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Non-Fiction, Other Musings, Why Not?

One Bad Apple

Okay, it’s usually not my style to whine.  Those of you who take the time to read (or scan) my posts know me well enough to know that.

I do alot of writing in my modest profession.  It’s sporadic but pretty steady for the most part.

Every once in awhile in a writer’s career, there comes a time when there’s that one client of so many wonderfully nice people that, well, you just can’t make he/she happy.  I’ve only had that happen once in my freelance career and it hit me right in my writing gut.

It’s that one “bad apple” that spoils it all, hurts you to the core and makes a writer doubt that she/he is worthy.  Those of you who write for a living or submit your work to publishers or whomever know what I’m talking about.  Rejection sucks.

Not sure what made me think of that “bad apple” today but hey, it gave me a blog topic so stay with me.  This was about four years ago and this person just didn’t like my work.  No matter what I did.

Alan from Southern South Dakota

I’m going to call this client Alan from Southern South Dakota (A.S.S.).  I’d emailed my credentials/resume to his VP and the VP and I corresponded alot before I finally made contact with A.S.S.

After agreeing on a time to have a conference call (on a Wednesday night at 7 p.m.) with A.S.S. and then V.P. calling to inform me A.S.S. couldn’t do it for another two hours because he more important things to do, I had to wait.  (This was my first clue and I got a really bad feeling).

A.S.S. wanted me to write this complicated, boring newsletter about government funding stuff on some medical institutions.  He finally called 20 minutes after the time he was supposed to call (from his car phone on the way to his two-hour drive to an airport) and the conversation went something like this (I’m summing up briefly here).

Me: Hello Mr. A.S.S.  Thank you for the opportunity and I’d like to ask you a few questions in order to glean an idea of how you’d like your newsletter written.

A.S.S.:  Well, caaaaa (that’s his cell phone cutting in and out and car noise), I’d like it to caaaaa, encompass, caaaa the particulars of caaaa this and that. And you may want to research caaaaa and……)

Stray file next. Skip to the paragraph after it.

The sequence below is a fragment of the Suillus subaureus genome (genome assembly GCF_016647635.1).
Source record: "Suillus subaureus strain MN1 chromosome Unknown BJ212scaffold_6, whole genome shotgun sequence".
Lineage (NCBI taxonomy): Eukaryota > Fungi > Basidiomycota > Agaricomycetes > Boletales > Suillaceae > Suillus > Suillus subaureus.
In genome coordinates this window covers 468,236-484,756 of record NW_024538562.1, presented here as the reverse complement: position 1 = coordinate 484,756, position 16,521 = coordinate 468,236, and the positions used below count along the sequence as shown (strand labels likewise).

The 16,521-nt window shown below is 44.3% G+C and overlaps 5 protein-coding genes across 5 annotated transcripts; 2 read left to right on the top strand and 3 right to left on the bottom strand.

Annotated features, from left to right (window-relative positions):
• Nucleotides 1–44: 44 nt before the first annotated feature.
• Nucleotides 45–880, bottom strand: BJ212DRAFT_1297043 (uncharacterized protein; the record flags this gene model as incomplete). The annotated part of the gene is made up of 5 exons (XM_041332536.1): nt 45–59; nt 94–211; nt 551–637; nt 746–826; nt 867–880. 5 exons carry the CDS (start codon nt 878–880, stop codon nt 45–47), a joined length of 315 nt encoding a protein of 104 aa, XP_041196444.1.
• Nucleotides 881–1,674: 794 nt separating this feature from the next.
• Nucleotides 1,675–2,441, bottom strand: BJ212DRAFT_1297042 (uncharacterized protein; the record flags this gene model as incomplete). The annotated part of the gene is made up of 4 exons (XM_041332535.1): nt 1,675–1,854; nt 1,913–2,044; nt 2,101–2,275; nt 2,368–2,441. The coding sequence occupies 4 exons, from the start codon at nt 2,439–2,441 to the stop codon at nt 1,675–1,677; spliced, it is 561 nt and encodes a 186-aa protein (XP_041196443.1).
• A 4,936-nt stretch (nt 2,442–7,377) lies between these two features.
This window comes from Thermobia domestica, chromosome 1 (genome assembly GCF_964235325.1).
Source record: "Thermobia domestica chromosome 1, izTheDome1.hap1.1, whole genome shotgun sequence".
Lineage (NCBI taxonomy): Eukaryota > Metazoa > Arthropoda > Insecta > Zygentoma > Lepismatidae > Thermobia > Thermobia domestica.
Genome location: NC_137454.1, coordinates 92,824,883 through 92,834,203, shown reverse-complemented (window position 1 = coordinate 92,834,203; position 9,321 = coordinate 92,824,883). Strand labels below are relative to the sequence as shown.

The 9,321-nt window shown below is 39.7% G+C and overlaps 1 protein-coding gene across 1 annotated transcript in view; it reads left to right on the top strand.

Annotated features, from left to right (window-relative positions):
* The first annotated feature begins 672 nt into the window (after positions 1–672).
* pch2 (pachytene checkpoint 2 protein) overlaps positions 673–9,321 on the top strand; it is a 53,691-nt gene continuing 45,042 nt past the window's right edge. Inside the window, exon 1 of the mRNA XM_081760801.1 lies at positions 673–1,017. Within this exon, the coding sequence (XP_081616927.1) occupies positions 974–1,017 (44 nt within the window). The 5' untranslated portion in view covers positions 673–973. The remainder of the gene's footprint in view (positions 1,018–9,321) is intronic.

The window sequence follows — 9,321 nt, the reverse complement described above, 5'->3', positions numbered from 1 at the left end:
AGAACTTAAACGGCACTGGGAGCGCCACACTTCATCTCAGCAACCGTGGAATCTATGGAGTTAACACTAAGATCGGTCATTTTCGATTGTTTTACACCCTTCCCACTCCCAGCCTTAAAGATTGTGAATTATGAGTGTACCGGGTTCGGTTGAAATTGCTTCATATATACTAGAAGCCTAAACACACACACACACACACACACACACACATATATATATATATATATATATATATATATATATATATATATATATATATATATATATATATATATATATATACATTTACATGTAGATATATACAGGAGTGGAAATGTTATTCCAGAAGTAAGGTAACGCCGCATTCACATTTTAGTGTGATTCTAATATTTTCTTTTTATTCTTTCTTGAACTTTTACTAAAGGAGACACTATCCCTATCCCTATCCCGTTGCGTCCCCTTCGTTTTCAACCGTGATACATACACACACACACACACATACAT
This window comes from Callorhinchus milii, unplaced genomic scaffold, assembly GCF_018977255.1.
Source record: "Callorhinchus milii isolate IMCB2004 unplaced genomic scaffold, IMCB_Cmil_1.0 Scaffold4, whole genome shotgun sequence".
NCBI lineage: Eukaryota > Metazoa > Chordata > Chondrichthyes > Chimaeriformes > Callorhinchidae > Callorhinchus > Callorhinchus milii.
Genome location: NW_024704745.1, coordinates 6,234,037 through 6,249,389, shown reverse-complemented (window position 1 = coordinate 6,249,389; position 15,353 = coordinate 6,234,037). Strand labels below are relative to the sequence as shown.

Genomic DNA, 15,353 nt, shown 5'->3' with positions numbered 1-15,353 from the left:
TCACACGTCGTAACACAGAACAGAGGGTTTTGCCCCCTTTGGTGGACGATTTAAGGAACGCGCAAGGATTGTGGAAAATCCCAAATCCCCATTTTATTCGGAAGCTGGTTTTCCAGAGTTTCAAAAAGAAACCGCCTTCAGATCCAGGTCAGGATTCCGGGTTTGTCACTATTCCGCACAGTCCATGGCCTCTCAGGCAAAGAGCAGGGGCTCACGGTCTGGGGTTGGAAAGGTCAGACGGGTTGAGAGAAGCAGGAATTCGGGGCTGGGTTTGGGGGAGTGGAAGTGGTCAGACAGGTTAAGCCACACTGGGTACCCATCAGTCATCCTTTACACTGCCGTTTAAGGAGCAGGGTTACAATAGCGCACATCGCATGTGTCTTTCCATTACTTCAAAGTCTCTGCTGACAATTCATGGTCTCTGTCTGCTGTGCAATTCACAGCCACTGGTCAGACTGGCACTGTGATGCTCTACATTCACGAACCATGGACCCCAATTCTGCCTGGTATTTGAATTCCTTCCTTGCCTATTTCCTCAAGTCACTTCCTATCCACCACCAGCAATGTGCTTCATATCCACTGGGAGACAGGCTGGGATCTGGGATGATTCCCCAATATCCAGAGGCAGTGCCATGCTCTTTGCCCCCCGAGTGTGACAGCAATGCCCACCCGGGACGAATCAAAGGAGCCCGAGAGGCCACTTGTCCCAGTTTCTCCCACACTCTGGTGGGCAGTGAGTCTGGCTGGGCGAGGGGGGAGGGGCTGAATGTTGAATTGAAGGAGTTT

Me:  Pardon, did you say….?

This excruciating conversation went on for an hour and a half.  I was frantically taking notes, recording and trying desperately to understand what he was trying to say.  When I’d ask a simple, direct question like:

Me:  Would you like the tone of the newsletter to be….?

He would answer this way:

A.S.S.  I don’t know, surprise me, you’re the writer.


The next day I had to have conference call with MR. MEDICAL VP, that A.S.S. had arranged so that I could get his opinion on some other boring stuff.  I had pages of notes and recordings to weed through plus research and statistical stuff.  Argh-h!

I finally got the rough draft ready, emailed it to A.S.S. and called him at a time that was most convenient for him.

A.S.S.  You’re mixing stats here.  This isn’t good.  I don’t like the tone of this at all.

Me:  I see what you mean about the stats.  I can fix that — this is only a first rough draft.  What don’t you like about the “tone.”  Can you be more specific? 

A.S.S.  You’re the writer.  It just doesn’t read like I want it to.  Why don’t you give it another try and email me tomorrow.  (He said this while yelling at some other poor worker bee).

Me:  Well, okay…did you like how I brought up what MR. MEDICAL VP said about blah, blah, blah?

A.S.S.:  Yeah, I guess that’ll do.  Still, I just don’t like the tone….

The following day was spent rewriting, editing and finally emailing A.S.S. the next rough draft.  He sent me a scathing email about how I just didn’t get it and he’d find someone else.  He then told me to bill him for my time.

I did.  I copied the nice VP who I’d made contact with to take on this nightmare gig in the first place.

A.S.S. emailed me back quickly with a If you were more worried about writing than you were getting paid, you might have been able to produce the tone I wanted.